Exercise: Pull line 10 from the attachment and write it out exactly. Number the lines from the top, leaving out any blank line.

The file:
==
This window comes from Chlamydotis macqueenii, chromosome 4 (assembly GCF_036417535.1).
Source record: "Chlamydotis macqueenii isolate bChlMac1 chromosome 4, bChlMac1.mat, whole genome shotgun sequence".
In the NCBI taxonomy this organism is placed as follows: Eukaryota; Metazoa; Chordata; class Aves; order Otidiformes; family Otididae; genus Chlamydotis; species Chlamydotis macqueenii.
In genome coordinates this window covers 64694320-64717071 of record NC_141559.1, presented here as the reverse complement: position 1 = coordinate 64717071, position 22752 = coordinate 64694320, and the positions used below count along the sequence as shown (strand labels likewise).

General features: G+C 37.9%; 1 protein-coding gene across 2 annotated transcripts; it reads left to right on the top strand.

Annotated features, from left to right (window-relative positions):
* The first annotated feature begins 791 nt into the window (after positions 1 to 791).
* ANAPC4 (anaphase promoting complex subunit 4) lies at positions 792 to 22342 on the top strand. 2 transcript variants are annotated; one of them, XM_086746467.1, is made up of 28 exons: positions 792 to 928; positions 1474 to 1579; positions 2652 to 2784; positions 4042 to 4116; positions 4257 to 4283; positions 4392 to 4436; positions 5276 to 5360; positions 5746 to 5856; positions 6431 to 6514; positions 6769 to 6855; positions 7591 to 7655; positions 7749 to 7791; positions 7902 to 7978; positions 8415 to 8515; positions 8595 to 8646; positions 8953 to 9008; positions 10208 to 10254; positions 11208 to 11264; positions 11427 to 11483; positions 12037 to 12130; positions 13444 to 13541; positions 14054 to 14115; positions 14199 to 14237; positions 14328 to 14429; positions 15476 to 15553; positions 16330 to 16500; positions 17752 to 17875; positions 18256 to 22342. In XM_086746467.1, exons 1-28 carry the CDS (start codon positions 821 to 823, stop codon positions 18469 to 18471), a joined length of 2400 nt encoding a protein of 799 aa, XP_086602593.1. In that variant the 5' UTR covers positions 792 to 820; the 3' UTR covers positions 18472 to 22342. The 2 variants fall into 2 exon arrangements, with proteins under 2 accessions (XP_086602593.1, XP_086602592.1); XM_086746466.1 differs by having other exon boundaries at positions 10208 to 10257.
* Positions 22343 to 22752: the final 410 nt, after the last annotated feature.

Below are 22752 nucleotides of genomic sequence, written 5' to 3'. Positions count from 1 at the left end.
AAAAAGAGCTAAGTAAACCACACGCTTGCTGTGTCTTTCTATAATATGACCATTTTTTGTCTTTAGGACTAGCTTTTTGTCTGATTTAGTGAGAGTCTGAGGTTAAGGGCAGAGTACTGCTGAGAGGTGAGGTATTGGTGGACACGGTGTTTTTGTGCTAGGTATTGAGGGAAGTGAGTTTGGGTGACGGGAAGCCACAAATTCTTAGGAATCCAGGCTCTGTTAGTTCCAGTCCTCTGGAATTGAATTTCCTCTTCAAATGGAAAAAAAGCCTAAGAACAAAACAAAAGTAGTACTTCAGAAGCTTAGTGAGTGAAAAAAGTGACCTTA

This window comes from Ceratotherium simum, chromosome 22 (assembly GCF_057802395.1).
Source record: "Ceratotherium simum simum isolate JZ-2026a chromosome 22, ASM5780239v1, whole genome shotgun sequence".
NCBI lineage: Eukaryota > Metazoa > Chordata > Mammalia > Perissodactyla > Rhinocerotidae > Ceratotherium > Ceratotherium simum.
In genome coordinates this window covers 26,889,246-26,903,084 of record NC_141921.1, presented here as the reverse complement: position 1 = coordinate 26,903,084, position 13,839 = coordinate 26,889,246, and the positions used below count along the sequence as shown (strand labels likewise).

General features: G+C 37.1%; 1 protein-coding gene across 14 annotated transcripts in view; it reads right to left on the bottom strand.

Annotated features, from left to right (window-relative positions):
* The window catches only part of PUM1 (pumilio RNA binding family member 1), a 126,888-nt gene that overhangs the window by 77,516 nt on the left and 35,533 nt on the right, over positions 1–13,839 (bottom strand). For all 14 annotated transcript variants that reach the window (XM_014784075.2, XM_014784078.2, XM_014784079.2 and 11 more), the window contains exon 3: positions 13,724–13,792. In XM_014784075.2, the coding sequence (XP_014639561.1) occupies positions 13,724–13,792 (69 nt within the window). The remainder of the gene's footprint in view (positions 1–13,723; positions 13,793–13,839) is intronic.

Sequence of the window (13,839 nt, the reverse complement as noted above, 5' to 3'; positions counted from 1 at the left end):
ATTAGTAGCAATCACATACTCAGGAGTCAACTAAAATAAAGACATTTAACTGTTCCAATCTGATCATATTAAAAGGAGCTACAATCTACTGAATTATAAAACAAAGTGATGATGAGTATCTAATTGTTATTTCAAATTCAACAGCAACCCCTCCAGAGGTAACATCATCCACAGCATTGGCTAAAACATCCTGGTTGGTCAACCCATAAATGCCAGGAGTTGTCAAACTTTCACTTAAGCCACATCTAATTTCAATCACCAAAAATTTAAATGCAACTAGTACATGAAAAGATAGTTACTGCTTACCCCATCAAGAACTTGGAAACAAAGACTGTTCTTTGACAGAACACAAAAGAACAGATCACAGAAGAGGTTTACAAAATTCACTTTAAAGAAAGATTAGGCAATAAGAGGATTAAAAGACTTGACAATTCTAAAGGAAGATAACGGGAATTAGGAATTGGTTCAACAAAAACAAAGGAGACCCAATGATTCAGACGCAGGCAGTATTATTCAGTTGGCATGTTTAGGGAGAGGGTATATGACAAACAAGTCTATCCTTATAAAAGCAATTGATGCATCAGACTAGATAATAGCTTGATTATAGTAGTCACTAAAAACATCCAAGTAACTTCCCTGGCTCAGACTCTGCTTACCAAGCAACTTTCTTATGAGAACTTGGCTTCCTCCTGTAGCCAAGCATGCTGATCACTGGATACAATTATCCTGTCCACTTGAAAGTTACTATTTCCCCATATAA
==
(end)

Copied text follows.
Below are 22752 nucleotides of genomic sequence, written 5' to 3'. Positions count from 1 at the left end.